O.K. Industries is looking to build a quarry next to Capital Regional District land, of which the aquifer sits underneath. This map was taken from the 2015 report for the rezoning application. (Photo courtesy District of Highlands)

O.K. Industries asks to engage with Highlands community over contentious quarry project

Highlands District Community Association seeks to appeal quarry permit

A company that plans to operate a quarry in the District of Highlands says it wants to “meaningfully” engage with residents after a local community association brought a petition against the quarry to court.

On June 8, the Highlands District Community Association (HDCA) submitted a petition to the Supreme Court of B.C. against the province’s decision to grant a permit for a rock quarry to O.K. Industries Ltd. The petition is between the HDCA and the province’s Attorney General; the minister of mines, energy and petroleum resources; Donald Harrison, delegate of the chief inspector of mines and O.K. Industries Ltd.

“I’m not surprised they have filed this petition,” said Mel Sangha, corporate adviser and former general manager of O.K. Industries. “They’ve been very vocal throughout this all but it’s the same thing they’ve been arguing.”

The quarry would be near the Millstream Road entrance to the District of Highlands, called the “gateway lands.” It was proposed in 2016 and at the time, more than 1,000 residents signed a petition against the proposal. The 65-acre property was purchased by O.K. Industries from the province in 2015 and was granted a Mines Act permit in March of this year. The District of Highlands denied the company’s rezoning application to use the land for industrial purposes in 2016.

READ ALSO: Highlands Community Association petitions province’s approval of rock quarry

Concerns from the HDCA include impacts on the subsurface aquifer and drinking water, noise and dust from the project, road safety hazards from increased traffic, possible negative impacts to quality of life and house prices and impacts on biodiversity.

“Based on what I’ve read it looks like the issues that have been raised by the HDCA are the same ones submitted to the Ministry of Mines, Energy and Petroleum Resources when we applied for the permit,” Sangha said. “Those issues were communicated to us by the ministry, reviewed and responded to.”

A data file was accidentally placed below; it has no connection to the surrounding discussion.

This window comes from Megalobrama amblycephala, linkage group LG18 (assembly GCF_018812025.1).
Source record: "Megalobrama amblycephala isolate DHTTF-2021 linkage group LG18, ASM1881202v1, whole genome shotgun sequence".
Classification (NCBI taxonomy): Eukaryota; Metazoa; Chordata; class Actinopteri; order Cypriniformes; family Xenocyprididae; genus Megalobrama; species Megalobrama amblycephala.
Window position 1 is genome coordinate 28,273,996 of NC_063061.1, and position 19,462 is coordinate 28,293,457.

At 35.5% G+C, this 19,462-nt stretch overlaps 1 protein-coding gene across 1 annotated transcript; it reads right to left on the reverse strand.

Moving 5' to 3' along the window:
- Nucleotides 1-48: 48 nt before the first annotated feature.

Sangha said the company hired third party consultants to evaluate the community association’s concerns and provide recommendations on how to operate the quarry. The reports were submitted to the ministry which evaluated the company’s responses with their own staff and issued the permit to O.K. Industries Ltd. Sangha believes the permit was issued because the company’s plan met ministry requirements and addressed issues raised by community members.

Rather than building a big hole in the ground, Sangha said the plan is to dig to a final elevation of 95 metres above sea level, or about two metres above the elevation of Millstream Road at the southwest corner of the property. Sangha said they hope to create a level piece of land that can be repurposed to comply with the District’s official community plan once the rock has been mined.

“If we dug a big hole, it would eliminate future use,” Sangha said. “And because we’re not going deep the blasting design that we have says we will not damage the aquifer.”

There is also a stormwater management plan that involves water quality testing to ensure there are no contaminants in the water.

READ ALSO: UPDATED: Province permits proposed gravel quarry in Highlands

According to HDCA board chair Scott Richardson, an unclear process and guidelines for public input into the project also hampered the community association from giving adequate input on the project. Richardson said they were denied due process and that public interest considerations haven’t been addressed properly by the province.

Sangha said the document used by the ministry to permit the quarry was made available to the HDCA and District of Highlands. He said O.K. Industries also conducted an open house with consultants, community members and a representative from the ministry.

“[The HDCA] know what we committed to do and what we’re obligated to do to address concerns they and other stakeholders had,” Sangha said, noting the final decision on the quarry lies with the province. “All I can say is based on what we submitted, they issued a permit so I interpret that as them saying what we proposed was good.”

Before the petition was filed, Sangha said the company already planned on re-engaging with the community to have “meaningful, genuine conversations” about the lands and how they’ll be used in the future. He said they’re still wanting to work with the local community.

“The current petition is a little adversarial,” Sangha said. “Hopefully all sides can move beyond it in a reasonable way.”

shalu.mehta@blackpress.ca


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